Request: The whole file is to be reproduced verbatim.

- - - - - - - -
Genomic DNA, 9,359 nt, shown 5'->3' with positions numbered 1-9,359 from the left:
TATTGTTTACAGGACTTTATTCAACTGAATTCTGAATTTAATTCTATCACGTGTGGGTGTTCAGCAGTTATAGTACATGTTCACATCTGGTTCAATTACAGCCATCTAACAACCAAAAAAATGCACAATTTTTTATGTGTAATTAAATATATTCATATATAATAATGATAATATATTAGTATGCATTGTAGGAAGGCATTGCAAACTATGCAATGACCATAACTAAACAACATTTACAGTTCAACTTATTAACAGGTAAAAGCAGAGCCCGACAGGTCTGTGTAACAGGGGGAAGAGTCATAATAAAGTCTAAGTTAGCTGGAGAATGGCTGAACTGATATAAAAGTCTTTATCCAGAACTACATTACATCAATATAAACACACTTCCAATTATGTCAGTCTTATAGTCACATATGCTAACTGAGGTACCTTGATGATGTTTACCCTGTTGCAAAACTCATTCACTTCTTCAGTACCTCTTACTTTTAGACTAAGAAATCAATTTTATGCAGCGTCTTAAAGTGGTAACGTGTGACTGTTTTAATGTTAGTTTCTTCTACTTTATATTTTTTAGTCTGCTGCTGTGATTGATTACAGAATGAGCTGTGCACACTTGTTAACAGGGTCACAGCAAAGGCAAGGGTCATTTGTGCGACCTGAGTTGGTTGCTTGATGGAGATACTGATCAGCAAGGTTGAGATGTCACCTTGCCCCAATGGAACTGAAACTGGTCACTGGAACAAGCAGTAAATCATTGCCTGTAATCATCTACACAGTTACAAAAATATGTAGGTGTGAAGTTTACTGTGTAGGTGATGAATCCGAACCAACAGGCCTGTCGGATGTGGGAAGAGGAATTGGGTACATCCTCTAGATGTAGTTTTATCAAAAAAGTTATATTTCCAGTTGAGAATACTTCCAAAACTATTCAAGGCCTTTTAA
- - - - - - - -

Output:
Genomic DNA, 9,359 nt, shown 5'->3' with positions numbered 1-9,359 from the left:
TATTGTTTACAGGACTTTATTCAACTGAATTCTGAATTTAATTCTATCACGTGTGGGTGTTCAGCAGTTATAGTACATGTTCACATCTGGTTCAATTACAGCCATCTAACAACCAAAAAAATGCACAATTTTTTATGTGTAATTAAATATATTCATATATAATAATGATAATATATTAGTATGCATTGTAGGAAGGCATTGCAAACTATGCAATGACCATAACTAAACAACATTTACAGTTCAACTTATTAACAGGTAAAAGCAGAGCCCGACAGGTCTGTGTAACAGGGGGAAGAGTCATAATAAAGTCTAAGTTAGCTGGAGAATGGCTGAACTGATATAAAAGTCTTTATCCAGAACTACATTACATCAATATAAACACACTTCCAATTATGTCAGTCTTATAGTCACATATGCTAACTGAGGTACCTTGATGATGTTTACCCTGTTGCAAAACTCATTCACTTCTTCAGTACCTCTTACTTTTAGACTAAGAAATCAATTTTATGCAGCGTCTTAAAGTGGTAACGTGTGACTGTTTTAATGTTAGTTTCTTCTACTTTATATTTTTTAGTCTGCTGCTGTGATTGATTACAGAATGAGCTGTGCACACTTGTTAACAGGGTCACAGCAAAGGCAAGGGTCATTTGTGCGACCTGAGTTGGTTGCTTGATGGAGATACTGATCAGCAAGGTTGAGATGTCACCTTGCCCCAATGGAACTGAAACTGGTCACTGGAACAAGCAGTAAATCATTGCCTGTAATCATCTACACAGTTACAAAAATATGTAGGTGTGAAGTTTACTGTGTAGGTGATGAATCCGAACCAACAGGCCTGTCGGATGTGGGAAGAGGAATTGGGTACATCCTCTAGATGTAGTTTTATCAAAAAAGTTATATTTCCAGTTGAGAATACTTCCAAAACTATTCAAGGCCTTTTAA